Five Weeks in a Balloon
Strange Sounds.--A Night Attack.--Kennedy and Joe in the Tree.--Two Shots.--"Help!
help!"--Reply in French.--The Morning.--The Missionary. --The Plan of Rescue.
The night came on very dark. The doctor had not been able to reconnoitre the country. He
had made fast to a very tall tree, from which he could distinguish only a confused mass
through the gloom.
As usual, he took the nine-o'clock watch, and at midnight Dick relieved him.
"Keep a sharp lookout, Dick!" was the doctor's good-night injunction.
"Is there any thing new on the carpet?"
"No; but I thought that I heard vague sounds below us, and, as I don't exactly know where
the wind has carried us to, even an excess of caution would do no harm."
"You've probably heard the cries of wild beasts."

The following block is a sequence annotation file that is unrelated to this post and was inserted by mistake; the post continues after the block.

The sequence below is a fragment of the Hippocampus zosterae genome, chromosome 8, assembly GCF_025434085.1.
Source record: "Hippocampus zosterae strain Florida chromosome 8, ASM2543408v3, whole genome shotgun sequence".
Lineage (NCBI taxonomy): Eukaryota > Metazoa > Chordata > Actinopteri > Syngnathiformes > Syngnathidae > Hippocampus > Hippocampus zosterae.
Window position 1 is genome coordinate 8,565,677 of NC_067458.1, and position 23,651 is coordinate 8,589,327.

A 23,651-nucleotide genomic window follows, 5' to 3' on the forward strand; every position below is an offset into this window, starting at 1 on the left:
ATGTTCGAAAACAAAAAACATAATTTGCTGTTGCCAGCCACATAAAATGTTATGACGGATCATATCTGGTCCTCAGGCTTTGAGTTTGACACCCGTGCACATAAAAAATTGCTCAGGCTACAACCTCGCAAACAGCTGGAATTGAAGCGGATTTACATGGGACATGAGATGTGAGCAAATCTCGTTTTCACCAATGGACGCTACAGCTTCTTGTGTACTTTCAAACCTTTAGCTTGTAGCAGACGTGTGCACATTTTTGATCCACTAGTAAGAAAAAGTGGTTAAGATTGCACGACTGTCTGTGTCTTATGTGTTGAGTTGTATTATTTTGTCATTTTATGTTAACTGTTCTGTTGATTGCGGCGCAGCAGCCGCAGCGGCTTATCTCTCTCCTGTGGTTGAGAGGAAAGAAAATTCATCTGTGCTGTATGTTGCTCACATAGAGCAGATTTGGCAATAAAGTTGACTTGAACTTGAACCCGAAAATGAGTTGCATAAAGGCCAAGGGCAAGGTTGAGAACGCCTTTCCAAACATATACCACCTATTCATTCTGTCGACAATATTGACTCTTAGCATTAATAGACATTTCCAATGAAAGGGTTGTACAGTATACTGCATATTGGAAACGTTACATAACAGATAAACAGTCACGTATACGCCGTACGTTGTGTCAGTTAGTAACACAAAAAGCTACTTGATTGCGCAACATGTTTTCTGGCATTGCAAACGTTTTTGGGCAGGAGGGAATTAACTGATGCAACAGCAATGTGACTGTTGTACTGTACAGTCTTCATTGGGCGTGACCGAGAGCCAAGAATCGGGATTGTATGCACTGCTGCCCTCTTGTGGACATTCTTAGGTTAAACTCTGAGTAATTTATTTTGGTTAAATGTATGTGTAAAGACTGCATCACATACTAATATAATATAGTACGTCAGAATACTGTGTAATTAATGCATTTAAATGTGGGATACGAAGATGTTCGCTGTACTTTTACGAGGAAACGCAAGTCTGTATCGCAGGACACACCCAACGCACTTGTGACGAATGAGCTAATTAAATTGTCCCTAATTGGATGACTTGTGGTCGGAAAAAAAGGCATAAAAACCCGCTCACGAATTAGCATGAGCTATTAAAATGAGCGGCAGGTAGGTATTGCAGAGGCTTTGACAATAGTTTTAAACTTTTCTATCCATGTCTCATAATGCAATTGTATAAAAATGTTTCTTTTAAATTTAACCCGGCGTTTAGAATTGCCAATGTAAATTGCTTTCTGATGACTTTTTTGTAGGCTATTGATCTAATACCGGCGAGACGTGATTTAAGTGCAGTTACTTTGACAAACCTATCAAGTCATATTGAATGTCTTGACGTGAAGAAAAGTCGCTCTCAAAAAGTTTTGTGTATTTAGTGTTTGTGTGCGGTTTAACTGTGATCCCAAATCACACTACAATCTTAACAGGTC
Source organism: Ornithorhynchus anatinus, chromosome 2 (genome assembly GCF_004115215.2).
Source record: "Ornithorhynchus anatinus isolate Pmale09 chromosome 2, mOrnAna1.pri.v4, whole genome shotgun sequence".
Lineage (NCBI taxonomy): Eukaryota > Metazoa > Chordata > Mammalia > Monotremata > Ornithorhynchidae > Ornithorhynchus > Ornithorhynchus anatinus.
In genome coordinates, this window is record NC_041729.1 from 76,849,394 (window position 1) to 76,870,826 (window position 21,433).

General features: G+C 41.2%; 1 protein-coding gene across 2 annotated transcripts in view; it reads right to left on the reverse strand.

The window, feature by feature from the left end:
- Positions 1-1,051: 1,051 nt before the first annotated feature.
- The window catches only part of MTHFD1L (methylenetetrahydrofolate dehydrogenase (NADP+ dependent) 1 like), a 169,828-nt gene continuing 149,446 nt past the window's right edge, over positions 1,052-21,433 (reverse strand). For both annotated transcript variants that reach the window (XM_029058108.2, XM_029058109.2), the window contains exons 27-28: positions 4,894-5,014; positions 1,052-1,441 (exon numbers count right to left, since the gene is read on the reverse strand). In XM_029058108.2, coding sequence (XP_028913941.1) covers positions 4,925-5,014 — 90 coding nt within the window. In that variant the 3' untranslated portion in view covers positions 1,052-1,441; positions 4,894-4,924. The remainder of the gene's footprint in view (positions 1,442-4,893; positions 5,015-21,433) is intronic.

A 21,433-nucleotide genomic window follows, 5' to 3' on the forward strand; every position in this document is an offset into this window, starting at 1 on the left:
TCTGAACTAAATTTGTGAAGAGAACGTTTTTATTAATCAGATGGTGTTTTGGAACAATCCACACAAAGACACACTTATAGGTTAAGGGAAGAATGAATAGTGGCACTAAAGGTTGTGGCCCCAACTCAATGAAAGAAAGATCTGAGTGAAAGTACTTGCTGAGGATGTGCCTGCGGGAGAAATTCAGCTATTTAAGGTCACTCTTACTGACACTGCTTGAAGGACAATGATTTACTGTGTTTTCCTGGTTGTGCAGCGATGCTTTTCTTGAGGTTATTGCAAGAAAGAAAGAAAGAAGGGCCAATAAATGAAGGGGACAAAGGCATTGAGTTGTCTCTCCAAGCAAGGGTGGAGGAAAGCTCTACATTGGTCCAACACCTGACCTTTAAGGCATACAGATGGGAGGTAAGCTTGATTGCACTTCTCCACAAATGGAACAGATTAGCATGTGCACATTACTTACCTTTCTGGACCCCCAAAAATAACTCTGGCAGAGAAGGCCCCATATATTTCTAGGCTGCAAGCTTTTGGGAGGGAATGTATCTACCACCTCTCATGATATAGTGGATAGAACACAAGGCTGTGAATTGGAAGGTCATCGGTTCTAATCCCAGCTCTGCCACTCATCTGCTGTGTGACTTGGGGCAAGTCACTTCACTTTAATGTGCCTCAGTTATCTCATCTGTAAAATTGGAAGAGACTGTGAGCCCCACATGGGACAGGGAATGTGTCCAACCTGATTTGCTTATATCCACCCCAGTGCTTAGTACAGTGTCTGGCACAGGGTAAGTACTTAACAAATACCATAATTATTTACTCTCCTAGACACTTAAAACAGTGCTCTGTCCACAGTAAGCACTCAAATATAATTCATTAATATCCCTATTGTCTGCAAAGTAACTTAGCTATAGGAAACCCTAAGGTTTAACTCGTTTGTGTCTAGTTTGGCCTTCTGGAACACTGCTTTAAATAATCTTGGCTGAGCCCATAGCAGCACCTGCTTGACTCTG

"No! the sounds seemed to me something altogether different from that; at all events, on
the least alarm don't fail to waken us."
"I'll do so, doctor; rest easy."
After listening attentively for a moment or two longer, the doctor, hearing nothing more,
threw himself on his blankets and went asleep.
The sky was covered with dense clouds, but not a breath of air was stirring; and the
balloon, kept in its place by only a single anchor, experienced not the slightest oscillation.
Kennedy, leaning his elbow on the edge of the car, so as to keep an eye on the cylinder,
which was actively at work, gazed out upon the calm obscurity; he eagerly scanned the
horizon, and, as often happens to minds that are uneasy or possessed with preconceived
notions, he fancied that he sometimes detected vague gleams of light in the distance.
At one moment he even thought that he saw them only two hundred paces away, quite
distinctly, but it was a mere flash that was gone as quickly as it came, and he noticed
nothing more. It was, no doubt, one of those luminous illusions that sometimes impress
the eye in the midst of very profound darkness.
Kennedy was getting over his nervousness and falling into his wandering meditations
again, when a sharp whistle pierced his ear.
Was that the cry of an animal or of a night-bird, or did it come from human lips?